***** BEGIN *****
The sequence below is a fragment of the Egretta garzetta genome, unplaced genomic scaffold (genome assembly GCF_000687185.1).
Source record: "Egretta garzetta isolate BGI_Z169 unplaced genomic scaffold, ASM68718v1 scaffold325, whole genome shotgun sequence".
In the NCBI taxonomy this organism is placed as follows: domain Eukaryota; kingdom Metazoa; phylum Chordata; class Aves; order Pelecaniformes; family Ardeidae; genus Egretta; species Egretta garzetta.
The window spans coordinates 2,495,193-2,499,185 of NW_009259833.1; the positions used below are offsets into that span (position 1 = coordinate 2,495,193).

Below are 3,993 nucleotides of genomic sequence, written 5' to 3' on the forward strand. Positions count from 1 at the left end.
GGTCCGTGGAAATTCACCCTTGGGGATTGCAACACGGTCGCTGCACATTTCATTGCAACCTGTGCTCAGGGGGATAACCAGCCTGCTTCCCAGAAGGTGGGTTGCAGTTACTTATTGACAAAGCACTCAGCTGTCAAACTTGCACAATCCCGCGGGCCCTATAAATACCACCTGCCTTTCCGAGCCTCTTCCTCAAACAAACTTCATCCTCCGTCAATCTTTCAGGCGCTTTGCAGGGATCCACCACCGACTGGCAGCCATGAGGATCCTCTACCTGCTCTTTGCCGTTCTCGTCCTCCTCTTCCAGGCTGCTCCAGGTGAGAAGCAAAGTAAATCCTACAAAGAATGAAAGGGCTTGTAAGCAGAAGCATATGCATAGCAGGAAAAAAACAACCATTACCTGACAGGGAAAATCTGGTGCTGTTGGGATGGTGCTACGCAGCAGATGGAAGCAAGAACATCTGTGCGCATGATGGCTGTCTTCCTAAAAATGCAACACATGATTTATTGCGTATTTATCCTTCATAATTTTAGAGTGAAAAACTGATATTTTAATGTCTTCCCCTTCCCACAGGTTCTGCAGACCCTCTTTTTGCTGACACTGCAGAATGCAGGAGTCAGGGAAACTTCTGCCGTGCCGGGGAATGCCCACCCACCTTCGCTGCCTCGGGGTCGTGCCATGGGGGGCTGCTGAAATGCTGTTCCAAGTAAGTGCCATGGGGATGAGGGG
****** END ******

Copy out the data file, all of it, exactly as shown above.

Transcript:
The sequence below is a fragment of the Egretta garzetta genome, unplaced genomic scaffold (genome assembly GCF_000687185.1).
Source record: "Egretta garzetta isolate BGI_Z169 unplaced genomic scaffold, ASM68718v1 scaffold325, whole genome shotgun sequence".
In the NCBI taxonomy this organism is placed as follows: domain Eukaryota; kingdom Metazoa; phylum Chordata; class Aves; order Pelecaniformes; family Ardeidae; genus Egretta; species Egretta garzetta.
The window spans coordinates 2,495,193-2,499,185 of NW_009259833.1; the positions used below are offsets into that span (position 1 = coordinate 2,495,193).

Below are 3,993 nucleotides of genomic sequence, written 5' to 3' on the forward strand. Positions count from 1 at the left end.
GGTCCGTGGAAATTCACCCTTGGGGATTGCAACACGGTCGCTGCACATTTCATTGCAACCTGTGCTCAGGGGGATAACCAGCCTGCTTCCCAGAAGGTGGGTTGCAGTTACTTATTGACAAAGCACTCAGCTGTCAAACTTGCACAATCCCGCGGGCCCTATAAATACCACCTGCCTTTCCGAGCCTCTTCCTCAAACAAACTTCATCCTCCGTCAATCTTTCAGGCGCTTTGCAGGGATCCACCACCGACTGGCAGCCATGAGGATCCTCTACCTGCTCTTTGCCGTTCTCGTCCTCCTCTTCCAGGCTGCTCCAGGTGAGAAGCAAAGTAAATCCTACAAAGAATGAAAGGGCTTGTAAGCAGAAGCATATGCATAGCAGGAAAAAAACAACCATTACCTGACAGGGAAAATCTGGTGCTGTTGGGATGGTGCTACGCAGCAGATGGAAGCAAGAACATCTGTGCGCATGATGGCTGTCTTCCTAAAAATGCAACACATGATTTATTGCGTATTTATCCTTCATAATTTTAGAGTGAAAAACTGATATTTTAATGTCTTCCCCTTCCCACAGGTTCTGCAGACCCTCTTTTTGCTGACACTGCAGAATGCAGGAGTCAGGGAAACTTCTGCCGTGCCGGGGAATGCCCACCCACCTTCGCTGCCTCGGGGTCGTGCCATGGGGGGCTGCTGAAATGCTGTTCCAAGTAAGTGCCATGGGGATGAGGGG